(Editor’s Note: Michelle Sinclair is the daughter of columnist Melodie Davis; she is married and works in Washington, D.C . She and her husband have one son, now eight months old.)
Looking before we leap is a wise instinct, but it can also turn a time of joyous, much-anticipated change into a tail-chasing cycle of worry and second-guessing.
As all cat owners know, there is nothing so incomprehensible as opening a door for your cat—who has been meowing, pawing, pleading to go out—only to have the cat poke her head out the door and ponder the relative merits of staying put. This phenomenon has even been immortalized in Garrison Keillor’s “In and Out Cat Song,” which is worth a google if you have a chance.
Humans do the same thing.
No, we don’t stand in doorways letting all the warm or cool air out while we try to decide between an indoor or outdoor choice. But at major life changes—including ones we have longed for and dreamed about—we do tend to linger, to hesitate and even resist the change.
My husband and I have experienced some pretty seismic changes in the last year: welcoming our first baby, buying another house, selling our first one, and coping with work adjustments related to the baby. Unlike with a job loss or a death in the family, we faced these changes by choice, looking forward to them with eagerness—even becoming a bit like the desperate cat scratching at the door.
So when we got to the brink (when each new door swung open) I couldn’t understand why we were suddenly assailed by feelings of panic, of thinking we’d made a grave mistake in one way or another. What if stepping through that door turns out to be the very worst thing we ever do?
Looking before we leap is a wise instinct, but it can also turn a time of joyous, much-anticipated change into a tail-chasing cycle of worry and second-guessing. Managing those worries is probably something we get better at with time and experience. Or maybe it’s just something we weather with our hats held tightly against the wind. I don’t know. More seasoned individuals might have some fascinating insights to share on this subject.
I personally cope with the prospect of change by researching the heck out of something. On a recent trip to Target, I think I drove my dear mother-in-law a little bit batty when I wanted to collapse, set up, and carry every stroller in their display before selecting one for my son. (And then I went online and read enough reviews to convince me my in-store decision was wrong, leading to me ordering an entirely different one, sight unseen. Welcome to my little corner of crazy.)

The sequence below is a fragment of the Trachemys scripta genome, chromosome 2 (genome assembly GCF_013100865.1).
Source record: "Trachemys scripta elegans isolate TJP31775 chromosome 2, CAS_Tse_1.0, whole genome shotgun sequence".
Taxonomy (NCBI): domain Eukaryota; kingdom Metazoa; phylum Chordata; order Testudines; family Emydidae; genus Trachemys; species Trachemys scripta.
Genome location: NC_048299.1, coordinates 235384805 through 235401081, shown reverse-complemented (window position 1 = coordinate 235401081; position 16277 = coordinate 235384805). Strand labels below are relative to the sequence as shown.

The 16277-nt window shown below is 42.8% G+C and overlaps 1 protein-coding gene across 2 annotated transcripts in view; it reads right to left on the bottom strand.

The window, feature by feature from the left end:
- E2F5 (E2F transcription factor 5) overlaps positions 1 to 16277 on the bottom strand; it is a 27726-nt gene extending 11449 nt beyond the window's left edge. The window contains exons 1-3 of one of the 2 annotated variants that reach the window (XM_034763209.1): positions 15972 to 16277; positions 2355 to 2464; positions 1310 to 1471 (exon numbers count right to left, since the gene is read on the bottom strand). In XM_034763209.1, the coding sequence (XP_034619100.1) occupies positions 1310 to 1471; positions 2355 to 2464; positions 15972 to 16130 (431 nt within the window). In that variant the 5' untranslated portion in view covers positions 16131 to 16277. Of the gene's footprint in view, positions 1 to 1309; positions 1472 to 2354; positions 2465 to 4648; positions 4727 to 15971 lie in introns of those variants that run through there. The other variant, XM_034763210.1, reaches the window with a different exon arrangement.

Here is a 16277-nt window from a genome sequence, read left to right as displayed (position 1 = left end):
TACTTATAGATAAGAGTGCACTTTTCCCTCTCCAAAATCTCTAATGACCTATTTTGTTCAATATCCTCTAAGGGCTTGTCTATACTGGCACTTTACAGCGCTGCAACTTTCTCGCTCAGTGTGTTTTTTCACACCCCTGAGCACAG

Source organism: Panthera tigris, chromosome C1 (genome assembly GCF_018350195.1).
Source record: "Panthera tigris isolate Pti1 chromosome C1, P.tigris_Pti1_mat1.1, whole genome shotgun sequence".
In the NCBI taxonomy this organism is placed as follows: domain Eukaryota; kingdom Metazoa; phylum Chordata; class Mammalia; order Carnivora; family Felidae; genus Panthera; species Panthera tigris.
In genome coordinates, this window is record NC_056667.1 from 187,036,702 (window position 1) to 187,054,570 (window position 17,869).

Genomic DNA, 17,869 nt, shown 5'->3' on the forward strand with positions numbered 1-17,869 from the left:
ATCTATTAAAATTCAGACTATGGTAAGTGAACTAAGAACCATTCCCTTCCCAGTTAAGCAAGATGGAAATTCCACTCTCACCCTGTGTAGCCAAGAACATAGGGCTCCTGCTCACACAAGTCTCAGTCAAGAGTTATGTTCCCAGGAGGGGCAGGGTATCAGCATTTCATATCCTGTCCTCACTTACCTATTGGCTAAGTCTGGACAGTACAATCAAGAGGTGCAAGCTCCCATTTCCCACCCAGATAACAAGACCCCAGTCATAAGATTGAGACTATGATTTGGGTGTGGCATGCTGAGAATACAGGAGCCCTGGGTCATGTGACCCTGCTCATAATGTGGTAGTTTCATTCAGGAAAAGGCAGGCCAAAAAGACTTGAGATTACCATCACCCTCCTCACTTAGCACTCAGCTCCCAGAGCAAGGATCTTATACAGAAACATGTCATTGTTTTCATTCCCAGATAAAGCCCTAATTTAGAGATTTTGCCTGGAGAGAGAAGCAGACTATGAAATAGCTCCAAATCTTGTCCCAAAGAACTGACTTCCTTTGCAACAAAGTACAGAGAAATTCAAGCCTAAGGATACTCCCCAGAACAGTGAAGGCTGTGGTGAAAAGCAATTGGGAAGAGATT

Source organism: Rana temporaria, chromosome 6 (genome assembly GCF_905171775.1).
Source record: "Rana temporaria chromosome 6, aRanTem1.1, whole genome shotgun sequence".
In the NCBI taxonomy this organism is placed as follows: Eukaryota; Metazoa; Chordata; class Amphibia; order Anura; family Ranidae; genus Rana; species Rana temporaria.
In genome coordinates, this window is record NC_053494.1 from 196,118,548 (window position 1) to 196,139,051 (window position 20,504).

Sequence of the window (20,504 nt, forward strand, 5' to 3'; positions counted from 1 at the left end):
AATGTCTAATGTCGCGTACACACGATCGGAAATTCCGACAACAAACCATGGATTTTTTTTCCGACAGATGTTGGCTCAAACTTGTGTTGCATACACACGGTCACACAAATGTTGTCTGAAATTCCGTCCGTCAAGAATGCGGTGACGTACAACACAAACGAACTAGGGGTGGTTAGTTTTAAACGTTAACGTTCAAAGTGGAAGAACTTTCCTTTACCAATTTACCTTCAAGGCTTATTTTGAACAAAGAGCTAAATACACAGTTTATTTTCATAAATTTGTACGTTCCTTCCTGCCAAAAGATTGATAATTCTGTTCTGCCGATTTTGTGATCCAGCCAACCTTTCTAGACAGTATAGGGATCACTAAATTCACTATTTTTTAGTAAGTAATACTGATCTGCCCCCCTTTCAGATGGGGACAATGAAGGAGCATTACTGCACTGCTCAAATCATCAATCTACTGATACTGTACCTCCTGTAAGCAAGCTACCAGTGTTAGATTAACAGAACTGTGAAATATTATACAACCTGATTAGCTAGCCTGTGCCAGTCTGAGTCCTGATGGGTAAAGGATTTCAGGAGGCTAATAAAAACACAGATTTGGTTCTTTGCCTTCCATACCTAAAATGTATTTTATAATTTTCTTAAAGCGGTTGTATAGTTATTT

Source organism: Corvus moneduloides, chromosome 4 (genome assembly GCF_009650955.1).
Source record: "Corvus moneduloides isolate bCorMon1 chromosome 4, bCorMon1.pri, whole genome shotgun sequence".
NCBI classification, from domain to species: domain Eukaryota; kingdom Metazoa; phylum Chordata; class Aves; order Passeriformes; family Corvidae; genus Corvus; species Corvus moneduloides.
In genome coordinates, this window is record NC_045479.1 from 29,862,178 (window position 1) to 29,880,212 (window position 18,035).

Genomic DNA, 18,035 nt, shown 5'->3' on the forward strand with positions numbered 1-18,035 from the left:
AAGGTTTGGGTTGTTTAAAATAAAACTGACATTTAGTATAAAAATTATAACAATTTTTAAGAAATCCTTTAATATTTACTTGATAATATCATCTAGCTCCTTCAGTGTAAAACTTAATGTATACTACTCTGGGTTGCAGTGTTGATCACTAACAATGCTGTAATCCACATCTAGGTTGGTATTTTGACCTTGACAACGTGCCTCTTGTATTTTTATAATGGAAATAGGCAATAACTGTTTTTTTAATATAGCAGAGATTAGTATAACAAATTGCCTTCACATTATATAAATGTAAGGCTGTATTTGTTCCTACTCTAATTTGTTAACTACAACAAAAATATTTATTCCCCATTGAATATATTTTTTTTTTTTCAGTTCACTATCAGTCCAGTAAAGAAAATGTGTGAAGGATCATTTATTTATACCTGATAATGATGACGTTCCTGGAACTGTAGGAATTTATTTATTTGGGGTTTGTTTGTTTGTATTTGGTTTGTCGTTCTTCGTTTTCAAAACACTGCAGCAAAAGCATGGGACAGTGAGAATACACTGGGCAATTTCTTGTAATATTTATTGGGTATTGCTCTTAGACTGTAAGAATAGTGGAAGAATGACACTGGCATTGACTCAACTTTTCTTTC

Research helped me prepare for my son’s birth, both emotionally and factually (I was certifiably clueless about babies), and I found some awesome advice along the way. In life, once I’ve done my research, I typically plow straight ahead without looking back.
But research certainly doesn’t work for everyone—you can always find a dissenting opinion online, and thanks to the relative anonymity of the internet, these opinions can be so virulent they’ll make you feel terrible for considering other views. It’s enough to make anyone doubt themselves.
My husband doesn’t have the same slavish reliance on research that I do—he reads quite a bit, but to make a decision, he prefers to take a long walk or go for a run to clear away the noise, getting right to the heart of how he feels about a particular situation. Talking while walking together has become our go-to method for making big decisions, helping us communicate at a level we might not be able to otherwise.
No matter what we human felines ultimately decide—whether we prance out the door with our tails held high or turn around and head for a sunny spot on the couch—it’s important not to get down on ourselves or lose patience with each other for hesitating. As often as I want to just hold my nose and go dashing into the deep end of the pool, I’m making every effort to appreciate my husband’s lengthier “stop and think” moments. His caution has steered us well so far. So, if all I need to do is provide a little propulsion, I can do that. One is just as important as the other.
After all, as every cat has to learn, no door stays open forever.
So, “seasoned individuals,” how have you dealt with making major decisions, either as an individual or couple? Share your ideas on the Another Way Newspaper Column Facebook page. You can also request the free booklet, “6 Great Ways to Strengthen Your Family.” Send requests to '); , or Another Way, 1251 Virginia Avenue, Harrisonburg, VA 22802.
Posted 7/17/2014 7:00:00 AM
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